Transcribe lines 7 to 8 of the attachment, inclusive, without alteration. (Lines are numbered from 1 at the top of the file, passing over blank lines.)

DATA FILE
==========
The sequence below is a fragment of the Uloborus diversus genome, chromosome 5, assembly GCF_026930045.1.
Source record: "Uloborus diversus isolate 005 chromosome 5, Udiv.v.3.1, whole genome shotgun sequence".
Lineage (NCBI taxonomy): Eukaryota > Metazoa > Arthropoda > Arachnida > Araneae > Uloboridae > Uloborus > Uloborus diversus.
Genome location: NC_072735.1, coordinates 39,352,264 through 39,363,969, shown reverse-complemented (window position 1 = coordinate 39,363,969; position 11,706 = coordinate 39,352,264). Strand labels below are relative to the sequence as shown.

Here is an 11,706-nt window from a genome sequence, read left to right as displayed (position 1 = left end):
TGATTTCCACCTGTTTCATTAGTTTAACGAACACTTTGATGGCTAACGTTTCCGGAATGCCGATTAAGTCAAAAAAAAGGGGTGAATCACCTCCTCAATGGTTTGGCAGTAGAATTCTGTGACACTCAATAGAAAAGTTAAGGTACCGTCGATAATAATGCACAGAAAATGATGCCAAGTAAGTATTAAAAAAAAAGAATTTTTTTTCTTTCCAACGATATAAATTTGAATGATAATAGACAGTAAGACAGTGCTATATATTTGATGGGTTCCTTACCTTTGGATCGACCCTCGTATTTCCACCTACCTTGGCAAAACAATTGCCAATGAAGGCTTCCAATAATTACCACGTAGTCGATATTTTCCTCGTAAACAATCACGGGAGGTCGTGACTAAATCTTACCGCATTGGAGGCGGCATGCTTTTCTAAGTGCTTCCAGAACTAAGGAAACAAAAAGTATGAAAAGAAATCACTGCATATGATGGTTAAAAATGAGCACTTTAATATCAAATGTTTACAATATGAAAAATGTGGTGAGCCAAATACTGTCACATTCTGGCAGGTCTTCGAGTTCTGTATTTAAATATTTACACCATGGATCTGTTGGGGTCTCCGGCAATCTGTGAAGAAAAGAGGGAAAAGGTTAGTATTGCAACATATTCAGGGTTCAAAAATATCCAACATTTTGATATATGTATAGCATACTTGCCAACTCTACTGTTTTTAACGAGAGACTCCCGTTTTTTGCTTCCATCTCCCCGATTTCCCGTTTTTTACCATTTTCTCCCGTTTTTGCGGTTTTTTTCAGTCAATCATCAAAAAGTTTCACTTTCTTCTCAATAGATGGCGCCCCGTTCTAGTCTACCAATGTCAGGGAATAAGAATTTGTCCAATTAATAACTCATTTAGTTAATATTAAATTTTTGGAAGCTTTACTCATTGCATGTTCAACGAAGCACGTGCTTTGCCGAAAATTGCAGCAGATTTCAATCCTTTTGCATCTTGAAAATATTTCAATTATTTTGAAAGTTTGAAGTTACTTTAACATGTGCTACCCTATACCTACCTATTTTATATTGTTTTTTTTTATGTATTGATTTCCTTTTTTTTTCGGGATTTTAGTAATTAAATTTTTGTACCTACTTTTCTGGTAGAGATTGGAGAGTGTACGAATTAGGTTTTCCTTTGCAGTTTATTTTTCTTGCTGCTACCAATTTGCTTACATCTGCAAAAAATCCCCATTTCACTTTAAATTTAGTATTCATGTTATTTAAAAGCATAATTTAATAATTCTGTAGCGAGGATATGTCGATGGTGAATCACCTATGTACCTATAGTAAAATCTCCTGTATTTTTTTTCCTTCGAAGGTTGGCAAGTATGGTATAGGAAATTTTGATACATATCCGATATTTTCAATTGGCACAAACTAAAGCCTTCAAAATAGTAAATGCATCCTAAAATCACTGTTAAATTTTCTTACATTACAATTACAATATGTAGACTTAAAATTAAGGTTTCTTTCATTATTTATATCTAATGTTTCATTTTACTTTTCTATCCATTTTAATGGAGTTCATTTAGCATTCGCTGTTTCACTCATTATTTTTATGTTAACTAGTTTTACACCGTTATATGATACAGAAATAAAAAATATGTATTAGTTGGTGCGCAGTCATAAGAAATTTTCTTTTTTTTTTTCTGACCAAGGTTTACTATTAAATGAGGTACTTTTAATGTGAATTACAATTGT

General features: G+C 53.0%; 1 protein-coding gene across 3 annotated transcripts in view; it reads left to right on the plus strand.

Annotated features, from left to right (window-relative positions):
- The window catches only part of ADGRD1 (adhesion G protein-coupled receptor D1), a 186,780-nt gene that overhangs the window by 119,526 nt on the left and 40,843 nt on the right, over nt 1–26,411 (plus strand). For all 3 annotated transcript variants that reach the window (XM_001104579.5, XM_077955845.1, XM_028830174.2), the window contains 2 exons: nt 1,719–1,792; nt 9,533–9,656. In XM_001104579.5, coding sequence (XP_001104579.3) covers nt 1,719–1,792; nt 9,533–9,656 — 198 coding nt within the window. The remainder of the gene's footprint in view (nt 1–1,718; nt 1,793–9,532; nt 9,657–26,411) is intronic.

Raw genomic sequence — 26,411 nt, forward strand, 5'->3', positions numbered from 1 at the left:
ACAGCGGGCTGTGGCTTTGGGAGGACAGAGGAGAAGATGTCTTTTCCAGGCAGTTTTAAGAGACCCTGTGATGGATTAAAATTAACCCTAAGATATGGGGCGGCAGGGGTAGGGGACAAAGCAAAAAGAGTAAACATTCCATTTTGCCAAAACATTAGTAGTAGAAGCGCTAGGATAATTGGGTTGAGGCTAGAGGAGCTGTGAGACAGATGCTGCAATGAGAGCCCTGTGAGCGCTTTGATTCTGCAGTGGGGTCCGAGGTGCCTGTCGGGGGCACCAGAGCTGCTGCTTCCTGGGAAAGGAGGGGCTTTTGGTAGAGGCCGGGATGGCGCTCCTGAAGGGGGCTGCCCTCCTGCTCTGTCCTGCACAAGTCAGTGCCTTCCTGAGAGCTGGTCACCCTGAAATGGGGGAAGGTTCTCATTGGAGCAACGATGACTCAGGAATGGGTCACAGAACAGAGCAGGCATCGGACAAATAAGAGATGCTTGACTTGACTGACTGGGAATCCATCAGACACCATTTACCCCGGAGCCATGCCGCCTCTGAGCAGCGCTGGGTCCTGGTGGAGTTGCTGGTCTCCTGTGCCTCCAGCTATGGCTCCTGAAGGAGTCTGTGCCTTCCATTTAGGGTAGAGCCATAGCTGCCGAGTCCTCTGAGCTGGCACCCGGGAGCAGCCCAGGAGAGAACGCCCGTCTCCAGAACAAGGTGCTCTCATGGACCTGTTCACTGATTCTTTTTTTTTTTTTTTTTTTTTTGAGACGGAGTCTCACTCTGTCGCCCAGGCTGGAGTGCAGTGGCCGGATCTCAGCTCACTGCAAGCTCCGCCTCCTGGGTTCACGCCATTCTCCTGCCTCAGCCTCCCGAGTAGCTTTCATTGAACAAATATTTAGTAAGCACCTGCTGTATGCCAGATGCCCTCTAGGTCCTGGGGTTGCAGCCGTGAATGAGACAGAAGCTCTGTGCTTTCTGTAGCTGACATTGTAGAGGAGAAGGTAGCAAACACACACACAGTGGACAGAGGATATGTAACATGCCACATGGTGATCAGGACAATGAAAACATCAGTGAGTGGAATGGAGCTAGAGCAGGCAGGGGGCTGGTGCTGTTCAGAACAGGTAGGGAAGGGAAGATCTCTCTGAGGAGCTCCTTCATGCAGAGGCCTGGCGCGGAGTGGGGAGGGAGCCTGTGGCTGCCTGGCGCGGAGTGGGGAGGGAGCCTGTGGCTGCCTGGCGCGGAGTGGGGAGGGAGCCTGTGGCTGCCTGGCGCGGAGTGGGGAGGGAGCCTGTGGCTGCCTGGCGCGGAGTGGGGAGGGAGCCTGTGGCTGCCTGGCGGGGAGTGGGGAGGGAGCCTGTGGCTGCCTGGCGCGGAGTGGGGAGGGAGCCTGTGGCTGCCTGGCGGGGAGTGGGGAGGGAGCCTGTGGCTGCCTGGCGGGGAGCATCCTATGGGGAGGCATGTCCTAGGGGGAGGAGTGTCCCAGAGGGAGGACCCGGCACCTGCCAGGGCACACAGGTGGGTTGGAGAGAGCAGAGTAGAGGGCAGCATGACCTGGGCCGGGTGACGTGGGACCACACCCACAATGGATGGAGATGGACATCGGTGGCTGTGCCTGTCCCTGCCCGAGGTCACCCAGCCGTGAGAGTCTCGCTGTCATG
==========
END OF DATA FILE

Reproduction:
General features: G+C 53.0%; 1 protein-coding gene across 3 annotated transcripts in view; it reads left to right on the plus strand.

Annotated features, from left to right (window-relative positions):